Anti-piracy outfit Group-IB has released data on what it took to protect Game of Thrones from online pirates in Russia. Across the last four seasons alone, the firm executed 180,000 successful takedowns, more than 43,700 since Season 8 began. The response from pirates was interesting, from creating mirror sites to reinstate search traffic to converting their pages to legitimate fan hangouts.
There have been many stories published about Game of Thrones, mostly due to its massive viewing figures.
However, the now-concluded show wasn’t always viewed on legitimate platforms, something which made it the most-pirated show in TV history.
While breaking records on all platforms is something that many shows will settle for, behind the scenes there’s a constant battle against piracy. Over in Russia, that task has fallen to anti-piracy company Group-IB.
After working on behalf of streaming service Amediateka, which has held the exclusive distribution rights to Game of Thrones in Russia since April 2015, Group-IB has today revealed some of the facts and stats from its four-year campaign.
The headline figure is that since the launch of Season Five, Group-IB has carried out successful takedowns against 180,000 links to illicit copies of the show on websites, forums, and social media.
As the infographic below shows, enforcement was something of a crescendo, growing rapidly as the seasons progressed (bars represent takedowns during the seasons’ airings).
During Season 8, Group-IB’s team took down more than 43,700 links to pirated versions of the show in Russian.
While that’s a large number of takedowns in itself, those were spread far and wide, spanning 1,098 different websites. More than 90 of those sites were designed specifically to spread pirated copies of the show.
Like all takedown campaigns, Group-IB also placed an emphasis on removing links to pirated copies of the show from search engines. Yandex is Russia’s most popular portal so it’s no surprise it chose to focus there.
The company reports that more than 30,000 links were removed from the search engine. Group-IB informs TF that they were all links to streaming websites but also of interest was the pirates’ response to those takedowns.
According to the anti-piracy company, the operators of the sites were unprepared for their links to be removed from Yandex, so began taking counter-measures by duplicating their platforms to ensure a new search engine listing.
“In response to the blocking, online pirates struck back by creating mirrors on a daily basis – copies of their websites with new but very similar domain names. For instance, one of the pirates created more than 20 mirrors on their subdomains,” Group-IB reports.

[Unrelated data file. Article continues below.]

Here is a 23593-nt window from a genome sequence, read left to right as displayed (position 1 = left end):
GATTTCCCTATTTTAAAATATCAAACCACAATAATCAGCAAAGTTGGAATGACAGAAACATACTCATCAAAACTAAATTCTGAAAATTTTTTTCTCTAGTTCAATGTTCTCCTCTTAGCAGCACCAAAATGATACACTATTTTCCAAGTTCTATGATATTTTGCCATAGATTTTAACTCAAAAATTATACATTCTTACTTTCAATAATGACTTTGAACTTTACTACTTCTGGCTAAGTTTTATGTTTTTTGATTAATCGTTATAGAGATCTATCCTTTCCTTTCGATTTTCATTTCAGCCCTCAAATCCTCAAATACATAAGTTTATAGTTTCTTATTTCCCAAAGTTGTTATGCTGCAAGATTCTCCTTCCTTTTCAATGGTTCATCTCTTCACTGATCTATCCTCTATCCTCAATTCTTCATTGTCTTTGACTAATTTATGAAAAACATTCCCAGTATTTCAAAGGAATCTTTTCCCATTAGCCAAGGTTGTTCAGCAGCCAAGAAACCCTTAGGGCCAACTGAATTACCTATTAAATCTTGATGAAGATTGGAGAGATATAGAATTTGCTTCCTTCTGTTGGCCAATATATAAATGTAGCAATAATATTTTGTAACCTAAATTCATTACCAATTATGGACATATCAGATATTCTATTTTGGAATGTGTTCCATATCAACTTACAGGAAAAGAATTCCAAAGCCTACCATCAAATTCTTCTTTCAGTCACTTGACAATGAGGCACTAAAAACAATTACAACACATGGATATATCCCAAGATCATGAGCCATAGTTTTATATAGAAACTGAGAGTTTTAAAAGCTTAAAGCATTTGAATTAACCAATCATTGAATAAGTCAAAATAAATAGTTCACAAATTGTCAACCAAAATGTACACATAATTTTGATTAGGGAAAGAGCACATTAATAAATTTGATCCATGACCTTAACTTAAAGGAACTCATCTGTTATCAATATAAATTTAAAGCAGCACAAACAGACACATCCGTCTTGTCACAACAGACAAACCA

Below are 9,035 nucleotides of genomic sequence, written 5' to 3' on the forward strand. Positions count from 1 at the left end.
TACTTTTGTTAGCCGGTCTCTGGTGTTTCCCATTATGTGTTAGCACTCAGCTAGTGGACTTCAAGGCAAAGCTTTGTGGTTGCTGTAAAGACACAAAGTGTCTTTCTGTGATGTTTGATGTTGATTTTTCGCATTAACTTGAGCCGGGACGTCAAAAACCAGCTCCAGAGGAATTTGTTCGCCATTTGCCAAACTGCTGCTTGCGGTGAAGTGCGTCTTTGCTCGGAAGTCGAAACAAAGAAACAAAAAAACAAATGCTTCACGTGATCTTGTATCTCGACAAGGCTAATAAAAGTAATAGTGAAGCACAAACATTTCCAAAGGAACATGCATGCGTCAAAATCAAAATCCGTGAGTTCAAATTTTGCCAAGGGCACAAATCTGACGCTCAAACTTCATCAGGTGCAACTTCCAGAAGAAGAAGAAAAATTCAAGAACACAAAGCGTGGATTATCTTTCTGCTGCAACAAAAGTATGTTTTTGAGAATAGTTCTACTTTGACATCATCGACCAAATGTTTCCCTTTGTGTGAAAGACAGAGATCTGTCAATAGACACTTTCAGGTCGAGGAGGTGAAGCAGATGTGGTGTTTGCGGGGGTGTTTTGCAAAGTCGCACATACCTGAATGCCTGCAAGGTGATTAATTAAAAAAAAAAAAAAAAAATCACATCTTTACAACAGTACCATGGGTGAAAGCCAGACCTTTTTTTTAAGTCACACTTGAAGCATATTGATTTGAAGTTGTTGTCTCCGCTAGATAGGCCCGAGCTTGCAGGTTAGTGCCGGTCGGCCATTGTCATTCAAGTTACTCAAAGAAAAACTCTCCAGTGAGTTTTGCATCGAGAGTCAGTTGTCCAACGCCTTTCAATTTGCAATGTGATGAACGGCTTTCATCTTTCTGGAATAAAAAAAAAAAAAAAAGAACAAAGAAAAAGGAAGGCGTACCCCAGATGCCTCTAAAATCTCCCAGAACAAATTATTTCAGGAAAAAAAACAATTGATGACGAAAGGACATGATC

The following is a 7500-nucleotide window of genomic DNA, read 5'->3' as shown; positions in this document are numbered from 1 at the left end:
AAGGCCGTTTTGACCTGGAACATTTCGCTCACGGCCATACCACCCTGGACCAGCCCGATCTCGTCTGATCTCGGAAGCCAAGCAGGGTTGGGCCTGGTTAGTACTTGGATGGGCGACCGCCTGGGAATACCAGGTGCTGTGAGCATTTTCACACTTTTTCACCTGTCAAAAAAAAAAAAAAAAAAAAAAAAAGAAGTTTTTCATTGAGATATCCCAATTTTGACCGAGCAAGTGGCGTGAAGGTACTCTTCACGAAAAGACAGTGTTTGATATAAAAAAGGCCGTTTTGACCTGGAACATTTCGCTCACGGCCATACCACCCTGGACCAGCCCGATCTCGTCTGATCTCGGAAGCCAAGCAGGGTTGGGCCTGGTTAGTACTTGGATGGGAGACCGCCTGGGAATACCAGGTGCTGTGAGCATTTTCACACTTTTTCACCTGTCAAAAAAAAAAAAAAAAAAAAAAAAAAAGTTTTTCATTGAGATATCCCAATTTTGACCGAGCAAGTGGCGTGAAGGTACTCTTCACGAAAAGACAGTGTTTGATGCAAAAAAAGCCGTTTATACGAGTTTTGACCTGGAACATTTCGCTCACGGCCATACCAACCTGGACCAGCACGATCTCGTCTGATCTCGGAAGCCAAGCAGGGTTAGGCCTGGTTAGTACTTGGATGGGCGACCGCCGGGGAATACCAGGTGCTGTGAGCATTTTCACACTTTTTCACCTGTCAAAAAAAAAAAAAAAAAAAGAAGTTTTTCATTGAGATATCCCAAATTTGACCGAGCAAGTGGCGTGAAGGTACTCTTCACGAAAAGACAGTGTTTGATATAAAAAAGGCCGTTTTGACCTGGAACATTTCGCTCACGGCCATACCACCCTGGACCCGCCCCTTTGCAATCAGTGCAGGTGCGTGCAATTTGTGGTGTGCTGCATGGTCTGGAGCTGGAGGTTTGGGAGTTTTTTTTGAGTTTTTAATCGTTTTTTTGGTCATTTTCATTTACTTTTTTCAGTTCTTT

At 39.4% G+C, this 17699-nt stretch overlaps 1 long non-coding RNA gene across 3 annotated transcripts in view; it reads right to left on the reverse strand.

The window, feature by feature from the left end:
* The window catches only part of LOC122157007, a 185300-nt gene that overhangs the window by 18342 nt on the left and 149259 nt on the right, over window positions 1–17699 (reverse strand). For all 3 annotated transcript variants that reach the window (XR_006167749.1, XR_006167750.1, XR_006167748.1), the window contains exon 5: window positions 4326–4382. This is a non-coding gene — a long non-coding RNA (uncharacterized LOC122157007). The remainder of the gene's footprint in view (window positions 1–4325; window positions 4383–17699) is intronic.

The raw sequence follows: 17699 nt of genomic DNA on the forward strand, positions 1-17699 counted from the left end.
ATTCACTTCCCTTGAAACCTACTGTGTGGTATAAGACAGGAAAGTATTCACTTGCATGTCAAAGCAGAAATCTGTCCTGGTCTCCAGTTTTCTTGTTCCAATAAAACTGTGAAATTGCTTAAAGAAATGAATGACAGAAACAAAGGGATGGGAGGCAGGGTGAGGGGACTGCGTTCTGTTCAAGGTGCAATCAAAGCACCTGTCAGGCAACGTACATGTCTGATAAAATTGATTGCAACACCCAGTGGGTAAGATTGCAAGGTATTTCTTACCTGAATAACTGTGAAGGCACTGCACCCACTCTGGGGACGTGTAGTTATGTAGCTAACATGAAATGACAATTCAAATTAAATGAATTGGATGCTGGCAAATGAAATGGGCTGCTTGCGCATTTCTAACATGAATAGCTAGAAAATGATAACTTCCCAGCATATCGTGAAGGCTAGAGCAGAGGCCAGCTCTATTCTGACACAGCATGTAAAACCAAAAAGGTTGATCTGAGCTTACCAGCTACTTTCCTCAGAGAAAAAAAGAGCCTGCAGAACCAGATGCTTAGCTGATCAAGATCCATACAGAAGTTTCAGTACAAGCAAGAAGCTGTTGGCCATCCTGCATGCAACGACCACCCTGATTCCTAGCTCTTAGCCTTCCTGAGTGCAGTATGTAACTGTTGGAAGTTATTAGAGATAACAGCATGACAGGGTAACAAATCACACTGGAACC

“However, according to the pirates’ forum posts, the owners of pirate websites were not ready for the ‘attack’ on them: ‘Looks like somebody just wiped the links out. Some of the pages disappeared… some of them do not appear in search results’,” Group-IB reports, citing the operators’ comments.
The anti-piracy campaign also targeted social media and by default VK.com, Russia’s largest social networking site. Interestingly, after filing numerous complaints with VK, some of the groups on the platform reportedly decided to go straight, converting from places to host pirated videos to become Game of Thrones fan pages.
“Group-IB Anti-Piracy team filed many takedowns through VK moderators who forced the groups’ owners to remove infringing content,” the company informs TF.
“The groups which kept publishing pirated content despite the warnings from VK were banned. Others, which removed the infringing content, turned into fan pages so as not to lose traffic that can be converted to advertising revenues.”
Finally, some thoughts from Andrey Busargin, Director of Anti-Piracy and Brand Protection at Group-IB.
“For us the battle against online pirates, trying to profit off the illegal distribution of the Game of Thrones in Russian, was as fierce as for George R.R. Martin’s characters,” Busargin says.
“I would also like to highlight Amediateka’s commitment to counter online piracy in Russia: they brought in Group-IB Anti-Piracy team ahead of time and have been making continuous efforts to popularize legal viewership of the Game of Thrones making it available on its website, in movie theaters all over the country and even on the stadium.”
While there will always be historic GoT links to clean up, Group-IB also protects other titles, including True Detective, Billions, The Good Wife, and Westworld. Game of Thrones may be over, but the takedown work will persist for years to come.
Content Courtesy Of